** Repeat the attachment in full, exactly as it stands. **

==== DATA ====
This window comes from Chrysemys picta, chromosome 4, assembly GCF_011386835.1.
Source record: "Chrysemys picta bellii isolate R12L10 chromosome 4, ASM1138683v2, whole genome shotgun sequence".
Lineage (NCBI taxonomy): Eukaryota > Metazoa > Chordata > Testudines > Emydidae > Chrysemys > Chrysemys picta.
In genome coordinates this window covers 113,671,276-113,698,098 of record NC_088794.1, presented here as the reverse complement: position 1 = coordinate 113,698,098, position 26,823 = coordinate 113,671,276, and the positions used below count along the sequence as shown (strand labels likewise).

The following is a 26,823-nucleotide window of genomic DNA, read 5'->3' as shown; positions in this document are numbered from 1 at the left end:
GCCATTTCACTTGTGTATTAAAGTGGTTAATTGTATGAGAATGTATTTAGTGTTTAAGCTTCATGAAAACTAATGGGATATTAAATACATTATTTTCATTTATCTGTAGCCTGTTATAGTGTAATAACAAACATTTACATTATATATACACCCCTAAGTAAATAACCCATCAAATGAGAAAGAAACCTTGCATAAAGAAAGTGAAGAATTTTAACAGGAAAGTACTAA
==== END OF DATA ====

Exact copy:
This window comes from Chrysemys picta, chromosome 4, assembly GCF_011386835.1.
Source record: "Chrysemys picta bellii isolate R12L10 chromosome 4, ASM1138683v2, whole genome shotgun sequence".
Lineage (NCBI taxonomy): Eukaryota > Metazoa > Chordata > Testudines > Emydidae > Chrysemys > Chrysemys picta.
In genome coordinates this window covers 113,671,276-113,698,098 of record NC_088794.1, presented here as the reverse complement: position 1 = coordinate 113,698,098, position 26,823 = coordinate 113,671,276, and the positions used below count along the sequence as shown (strand labels likewise).

The following is a 26,823-nucleotide window of genomic DNA, read 5'->3' as shown; positions in this document are numbered from 1 at the left end:
GCCATTTCACTTGTGTATTAAAGTGGTTAATTGTATGAGAATGTATTTAGTGTTTAAGCTTCATGAAAACTAATGGGATATTAAATACATTATTTTCATTTATCTGTAGCCTGTTATAGTGTAATAACAAACATTTACATTATATATACACCCCTAAGTAAATAACCCATCAAATGAGAAAGAAACCTTGCATAAAGAAAGTGAAGAATTTTAACAGGAAAGTACTAA